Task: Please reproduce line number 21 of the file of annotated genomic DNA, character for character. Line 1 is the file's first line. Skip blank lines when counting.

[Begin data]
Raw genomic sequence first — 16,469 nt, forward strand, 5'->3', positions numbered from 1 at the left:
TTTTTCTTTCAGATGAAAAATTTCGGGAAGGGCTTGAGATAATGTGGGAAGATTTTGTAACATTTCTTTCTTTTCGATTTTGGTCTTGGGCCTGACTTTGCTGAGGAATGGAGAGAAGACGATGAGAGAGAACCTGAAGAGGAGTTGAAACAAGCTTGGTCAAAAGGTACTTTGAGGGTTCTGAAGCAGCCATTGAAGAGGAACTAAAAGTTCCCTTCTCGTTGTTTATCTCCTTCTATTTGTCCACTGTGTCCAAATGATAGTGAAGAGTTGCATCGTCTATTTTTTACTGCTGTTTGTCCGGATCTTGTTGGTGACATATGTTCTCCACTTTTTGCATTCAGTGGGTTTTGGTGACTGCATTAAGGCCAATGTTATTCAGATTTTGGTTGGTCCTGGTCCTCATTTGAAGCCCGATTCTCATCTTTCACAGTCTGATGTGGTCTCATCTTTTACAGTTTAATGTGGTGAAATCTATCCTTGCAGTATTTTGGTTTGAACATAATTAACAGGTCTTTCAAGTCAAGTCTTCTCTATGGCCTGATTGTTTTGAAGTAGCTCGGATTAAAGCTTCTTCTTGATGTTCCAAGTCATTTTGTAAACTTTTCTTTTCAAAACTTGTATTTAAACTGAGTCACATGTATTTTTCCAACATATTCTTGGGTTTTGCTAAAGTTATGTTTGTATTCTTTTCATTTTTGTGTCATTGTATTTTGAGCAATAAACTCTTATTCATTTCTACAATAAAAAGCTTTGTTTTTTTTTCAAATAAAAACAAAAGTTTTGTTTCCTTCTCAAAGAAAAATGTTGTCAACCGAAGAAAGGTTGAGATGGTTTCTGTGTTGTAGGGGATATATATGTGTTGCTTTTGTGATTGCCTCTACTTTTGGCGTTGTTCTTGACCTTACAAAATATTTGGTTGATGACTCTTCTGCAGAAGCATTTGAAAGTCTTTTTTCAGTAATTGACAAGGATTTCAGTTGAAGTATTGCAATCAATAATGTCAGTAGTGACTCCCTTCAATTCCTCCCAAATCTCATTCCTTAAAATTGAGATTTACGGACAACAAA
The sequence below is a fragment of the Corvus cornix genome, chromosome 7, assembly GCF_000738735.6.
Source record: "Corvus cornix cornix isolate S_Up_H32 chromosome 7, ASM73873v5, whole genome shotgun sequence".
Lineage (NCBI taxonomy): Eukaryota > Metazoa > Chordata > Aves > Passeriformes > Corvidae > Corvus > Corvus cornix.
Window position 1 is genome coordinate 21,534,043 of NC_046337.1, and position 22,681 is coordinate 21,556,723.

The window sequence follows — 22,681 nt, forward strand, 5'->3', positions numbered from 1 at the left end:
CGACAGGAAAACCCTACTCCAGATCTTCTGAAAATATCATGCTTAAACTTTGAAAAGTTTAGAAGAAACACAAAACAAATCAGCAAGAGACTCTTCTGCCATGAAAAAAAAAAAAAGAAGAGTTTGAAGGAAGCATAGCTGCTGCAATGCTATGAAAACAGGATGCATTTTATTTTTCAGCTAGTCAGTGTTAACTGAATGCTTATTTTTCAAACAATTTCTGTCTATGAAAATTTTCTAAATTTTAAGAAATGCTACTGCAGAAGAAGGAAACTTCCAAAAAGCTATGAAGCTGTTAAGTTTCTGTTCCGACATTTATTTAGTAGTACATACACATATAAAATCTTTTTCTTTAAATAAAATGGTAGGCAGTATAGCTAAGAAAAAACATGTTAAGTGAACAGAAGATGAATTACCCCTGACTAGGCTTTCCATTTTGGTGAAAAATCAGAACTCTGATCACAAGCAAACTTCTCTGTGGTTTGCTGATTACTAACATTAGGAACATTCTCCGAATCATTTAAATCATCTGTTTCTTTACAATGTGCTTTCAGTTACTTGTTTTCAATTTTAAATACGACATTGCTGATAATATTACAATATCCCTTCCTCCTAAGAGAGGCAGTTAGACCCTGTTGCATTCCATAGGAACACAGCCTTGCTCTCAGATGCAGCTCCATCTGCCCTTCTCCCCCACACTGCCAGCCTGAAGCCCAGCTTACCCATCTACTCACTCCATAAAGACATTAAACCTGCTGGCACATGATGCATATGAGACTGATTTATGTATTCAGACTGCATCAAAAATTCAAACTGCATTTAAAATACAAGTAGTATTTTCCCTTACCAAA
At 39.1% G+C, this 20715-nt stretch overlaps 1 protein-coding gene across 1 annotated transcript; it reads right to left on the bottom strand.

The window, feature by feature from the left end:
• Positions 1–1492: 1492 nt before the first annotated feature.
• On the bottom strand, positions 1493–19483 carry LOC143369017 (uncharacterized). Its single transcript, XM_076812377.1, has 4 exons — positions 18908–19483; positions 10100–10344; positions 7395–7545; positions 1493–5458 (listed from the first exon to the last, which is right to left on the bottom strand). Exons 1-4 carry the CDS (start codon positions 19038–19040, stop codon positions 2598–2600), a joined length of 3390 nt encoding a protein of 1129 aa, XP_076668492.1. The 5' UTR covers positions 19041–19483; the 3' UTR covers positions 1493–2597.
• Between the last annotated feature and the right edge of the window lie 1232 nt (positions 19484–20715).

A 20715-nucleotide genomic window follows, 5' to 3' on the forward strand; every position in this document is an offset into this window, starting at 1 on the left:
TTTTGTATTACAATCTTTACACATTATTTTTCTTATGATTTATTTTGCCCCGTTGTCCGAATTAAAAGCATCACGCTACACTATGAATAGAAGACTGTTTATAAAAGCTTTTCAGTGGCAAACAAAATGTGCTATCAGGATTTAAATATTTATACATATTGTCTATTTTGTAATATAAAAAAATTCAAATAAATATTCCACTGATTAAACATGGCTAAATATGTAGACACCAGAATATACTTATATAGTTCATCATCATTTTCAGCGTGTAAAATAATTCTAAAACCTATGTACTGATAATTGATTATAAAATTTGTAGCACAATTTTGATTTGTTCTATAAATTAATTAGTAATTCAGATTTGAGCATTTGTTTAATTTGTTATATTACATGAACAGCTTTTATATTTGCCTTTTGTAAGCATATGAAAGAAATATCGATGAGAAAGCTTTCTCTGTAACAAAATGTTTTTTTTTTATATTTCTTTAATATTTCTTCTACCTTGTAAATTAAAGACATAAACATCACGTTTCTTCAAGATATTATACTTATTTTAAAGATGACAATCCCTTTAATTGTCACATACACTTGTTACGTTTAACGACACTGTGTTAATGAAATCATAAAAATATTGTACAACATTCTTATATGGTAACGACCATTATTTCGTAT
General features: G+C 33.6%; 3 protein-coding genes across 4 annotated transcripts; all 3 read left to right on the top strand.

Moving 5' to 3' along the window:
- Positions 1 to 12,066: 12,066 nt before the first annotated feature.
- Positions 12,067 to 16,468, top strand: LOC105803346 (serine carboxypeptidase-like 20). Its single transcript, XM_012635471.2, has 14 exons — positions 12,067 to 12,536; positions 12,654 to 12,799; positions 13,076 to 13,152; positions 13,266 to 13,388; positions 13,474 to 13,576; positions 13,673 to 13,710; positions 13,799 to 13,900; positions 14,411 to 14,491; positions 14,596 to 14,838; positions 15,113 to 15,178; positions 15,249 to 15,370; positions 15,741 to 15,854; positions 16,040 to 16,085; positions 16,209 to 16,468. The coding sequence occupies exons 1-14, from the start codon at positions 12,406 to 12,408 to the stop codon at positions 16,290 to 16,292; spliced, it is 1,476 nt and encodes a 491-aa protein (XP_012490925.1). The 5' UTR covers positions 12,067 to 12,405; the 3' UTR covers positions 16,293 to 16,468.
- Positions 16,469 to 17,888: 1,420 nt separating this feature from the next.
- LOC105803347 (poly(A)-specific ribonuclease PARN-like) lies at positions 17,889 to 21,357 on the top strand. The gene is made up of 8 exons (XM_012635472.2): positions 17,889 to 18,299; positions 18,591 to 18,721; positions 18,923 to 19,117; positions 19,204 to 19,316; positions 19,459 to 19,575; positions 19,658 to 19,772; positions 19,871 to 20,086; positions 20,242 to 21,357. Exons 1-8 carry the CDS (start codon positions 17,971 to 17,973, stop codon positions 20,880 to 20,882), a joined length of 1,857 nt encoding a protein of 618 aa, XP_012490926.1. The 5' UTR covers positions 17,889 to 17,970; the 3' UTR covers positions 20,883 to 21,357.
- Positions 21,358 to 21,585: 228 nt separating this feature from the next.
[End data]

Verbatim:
- LOC105803347 (poly(A)-specific ribonuclease PARN-like) lies at positions 17,889 to 21,357 on the top strand. The gene is made up of 8 exons (XM_012635472.2): positions 17,889 to 18,299; positions 18,591 to 18,721; positions 18,923 to 19,117; positions 19,204 to 19,316; positions 19,459 to 19,575; positions 19,658 to 19,772; positions 19,871 to 20,086; positions 20,242 to 21,357. Exons 1-8 carry the CDS (start codon positions 17,971 to 17,973, stop codon positions 20,880 to 20,882), a joined length of 1,857 nt encoding a protein of 618 aa, XP_012490926.1. The 5' UTR covers positions 17,889 to 17,970; the 3' UTR covers positions 20,883 to 21,357.